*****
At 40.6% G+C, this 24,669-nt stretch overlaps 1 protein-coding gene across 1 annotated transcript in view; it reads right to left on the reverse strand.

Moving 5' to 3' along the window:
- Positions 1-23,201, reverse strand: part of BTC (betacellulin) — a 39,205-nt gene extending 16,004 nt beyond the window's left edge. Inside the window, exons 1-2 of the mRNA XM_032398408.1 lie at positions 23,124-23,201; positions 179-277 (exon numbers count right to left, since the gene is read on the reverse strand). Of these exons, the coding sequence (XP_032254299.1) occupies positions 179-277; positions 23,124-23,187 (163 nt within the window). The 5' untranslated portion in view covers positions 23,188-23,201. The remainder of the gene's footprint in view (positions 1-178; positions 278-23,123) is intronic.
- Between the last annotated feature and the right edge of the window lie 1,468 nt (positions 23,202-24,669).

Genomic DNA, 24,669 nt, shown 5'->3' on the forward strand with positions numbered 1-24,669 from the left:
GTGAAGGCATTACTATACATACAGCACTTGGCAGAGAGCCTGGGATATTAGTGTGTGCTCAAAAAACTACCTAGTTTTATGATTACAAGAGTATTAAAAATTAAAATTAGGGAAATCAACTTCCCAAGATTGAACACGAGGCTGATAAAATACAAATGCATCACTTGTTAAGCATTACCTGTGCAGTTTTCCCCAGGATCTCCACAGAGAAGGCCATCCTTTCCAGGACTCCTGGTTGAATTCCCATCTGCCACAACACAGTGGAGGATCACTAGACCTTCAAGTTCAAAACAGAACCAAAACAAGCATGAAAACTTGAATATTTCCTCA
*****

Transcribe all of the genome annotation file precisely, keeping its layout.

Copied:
At 40.6% G+C, this 24,669-nt stretch overlaps 1 protein-coding gene across 1 annotated transcript in view; it reads right to left on the reverse strand.

Moving 5' to 3' along the window:
- Positions 1-23,201, reverse strand: part of BTC (betacellulin) — a 39,205-nt gene extending 16,004 nt beyond the window's left edge. Inside the window, exons 1-2 of the mRNA XM_032398408.1 lie at positions 23,124-23,201; positions 179-277 (exon numbers count right to left, since the gene is read on the reverse strand). Of these exons, the coding sequence (XP_032254299.1) occupies positions 179-277; positions 23,124-23,187 (163 nt within the window). The 5' untranslated portion in view covers positions 23,188-23,201. The remainder of the gene's footprint in view (positions 1-178; positions 278-23,123) is intronic.
- Between the last annotated feature and the right edge of the window lie 1,468 nt (positions 23,202-24,669).

Genomic DNA, 24,669 nt, shown 5'->3' on the forward strand with positions numbered 1-24,669 from the left:
GTGAAGGCATTACTATACATACAGCACTTGGCAGAGAGCCTGGGATATTAGTGTGTGCTCAAAAAACTACCTAGTTTTATGATTACAAGAGTATTAAAAATTAAAATTAGGGAAATCAACTTCCCAAGATTGAACACGAGGCTGATAAAATACAAATGCATCACTTGTTAAGCATTACCTGTGCAGTTTTCCCCAGGATCTCCACAGAGAAGGCCATCCTTTCCAGGACTCCTGGTTGAATTCCCATCTGCCACAACACAGTGGAGGATCACTAGACCTTCAAGTTCAAAACAGAACCAAAACAAGCATGAAAACTTGAATATTTCCTCA